Iberdrola USA and Central Maine Power Company have launched two projects with investments totaling more than $1.5 billion that will have a major impact on Maine’s electricity delivery system as well as bring wider benefits to New England as a whole.
Iberdrola Group Chairman Ignacio Galán, and Maine Governor John E. Baldacci marked the start of the $1.4 billion Maine Power Reliability Program (MPRP), a project that will support the development of new renewable energy resources and help ensure long-term reliability for customers by increasing the capacity and efficiency of the New England’s transmission grid.
The MPRP, which will be completed in 2015, will support up to 2000 jobs annually during the five-year construction phase, with a peak of more than 3,000, and contribute significantly to the Maine economy. The project is the largest energy infrastructure project in the state’s history, and the first upgrade of its electricity grid in 40 years.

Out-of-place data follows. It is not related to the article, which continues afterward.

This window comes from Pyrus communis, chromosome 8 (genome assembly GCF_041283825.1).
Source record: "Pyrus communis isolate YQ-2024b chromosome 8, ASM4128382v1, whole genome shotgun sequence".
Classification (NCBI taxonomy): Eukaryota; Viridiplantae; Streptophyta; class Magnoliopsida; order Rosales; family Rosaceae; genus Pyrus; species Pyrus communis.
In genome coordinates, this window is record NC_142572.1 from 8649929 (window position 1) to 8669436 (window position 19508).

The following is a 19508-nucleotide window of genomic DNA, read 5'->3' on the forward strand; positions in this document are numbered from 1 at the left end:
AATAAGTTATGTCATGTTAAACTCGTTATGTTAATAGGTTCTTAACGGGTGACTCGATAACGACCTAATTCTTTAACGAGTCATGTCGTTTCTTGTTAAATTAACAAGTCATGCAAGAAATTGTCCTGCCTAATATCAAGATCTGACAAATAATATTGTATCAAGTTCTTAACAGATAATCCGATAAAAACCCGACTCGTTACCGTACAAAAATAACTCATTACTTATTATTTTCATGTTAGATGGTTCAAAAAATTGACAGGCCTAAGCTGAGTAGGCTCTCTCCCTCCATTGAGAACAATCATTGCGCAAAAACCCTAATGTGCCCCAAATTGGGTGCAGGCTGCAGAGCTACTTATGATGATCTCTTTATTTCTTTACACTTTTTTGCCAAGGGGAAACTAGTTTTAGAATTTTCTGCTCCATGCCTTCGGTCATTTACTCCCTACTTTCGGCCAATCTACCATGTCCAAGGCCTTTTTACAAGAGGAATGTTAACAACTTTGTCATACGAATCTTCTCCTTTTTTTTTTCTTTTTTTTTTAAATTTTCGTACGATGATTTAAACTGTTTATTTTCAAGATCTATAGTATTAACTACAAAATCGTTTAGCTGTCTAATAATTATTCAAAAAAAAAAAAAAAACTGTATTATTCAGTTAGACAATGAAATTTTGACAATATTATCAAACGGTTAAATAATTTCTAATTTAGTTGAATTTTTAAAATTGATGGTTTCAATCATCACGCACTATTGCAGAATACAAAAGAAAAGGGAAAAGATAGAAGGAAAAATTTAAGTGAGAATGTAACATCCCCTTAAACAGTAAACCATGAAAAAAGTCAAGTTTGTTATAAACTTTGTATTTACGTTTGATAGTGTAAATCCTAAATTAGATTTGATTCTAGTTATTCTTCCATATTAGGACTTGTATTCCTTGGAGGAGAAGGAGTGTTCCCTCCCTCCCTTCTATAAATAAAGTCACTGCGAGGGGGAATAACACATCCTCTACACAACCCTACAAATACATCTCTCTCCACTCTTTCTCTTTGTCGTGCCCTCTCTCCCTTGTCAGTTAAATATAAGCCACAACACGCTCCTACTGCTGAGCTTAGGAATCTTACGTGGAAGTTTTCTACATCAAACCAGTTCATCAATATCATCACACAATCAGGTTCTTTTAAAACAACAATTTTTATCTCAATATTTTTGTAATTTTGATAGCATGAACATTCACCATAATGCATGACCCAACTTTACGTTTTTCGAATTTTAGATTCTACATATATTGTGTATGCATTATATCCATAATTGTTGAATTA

The Iberdrola Chairman and Governor Baldacci also installed the first of 620,000 advanced electricity meters that will be installed for CMP customers as part of a new smart grid program to be developed over the next two years. This $166 million project, covered in part by a grant from the U.S. Department of Energy, will enable CMP customers to access pricing and usage information through a web portal so they can better manage energy use and cost.
“The transmission project will be one of the largest construction projects in Maine’s history,” said Sara Burns, president of CMP. “Our state will have a smarter, stronger grid when it’s complete. While the project is about building critical infrastructure to serve Maine for generations, in the short term it will mean jobs when Maine needs them.”
The MPRP includes the construction of five new 345-kV substations and related facilities linked by approximately 450 miles of new or rebuilt transmission lines. The southern end of the line ties into the New England grid near the New Hampshire border. It passes through 75 cities and towns, and the northern end interconnects with transmission lines from Canada in the central Maine town of Orrington. CMP introduced the plan after a comprehensive study of the region’s electricity grid determined the need for an upgrade to guarantee the reliability of CMP’s system and surrounding areas for years to come.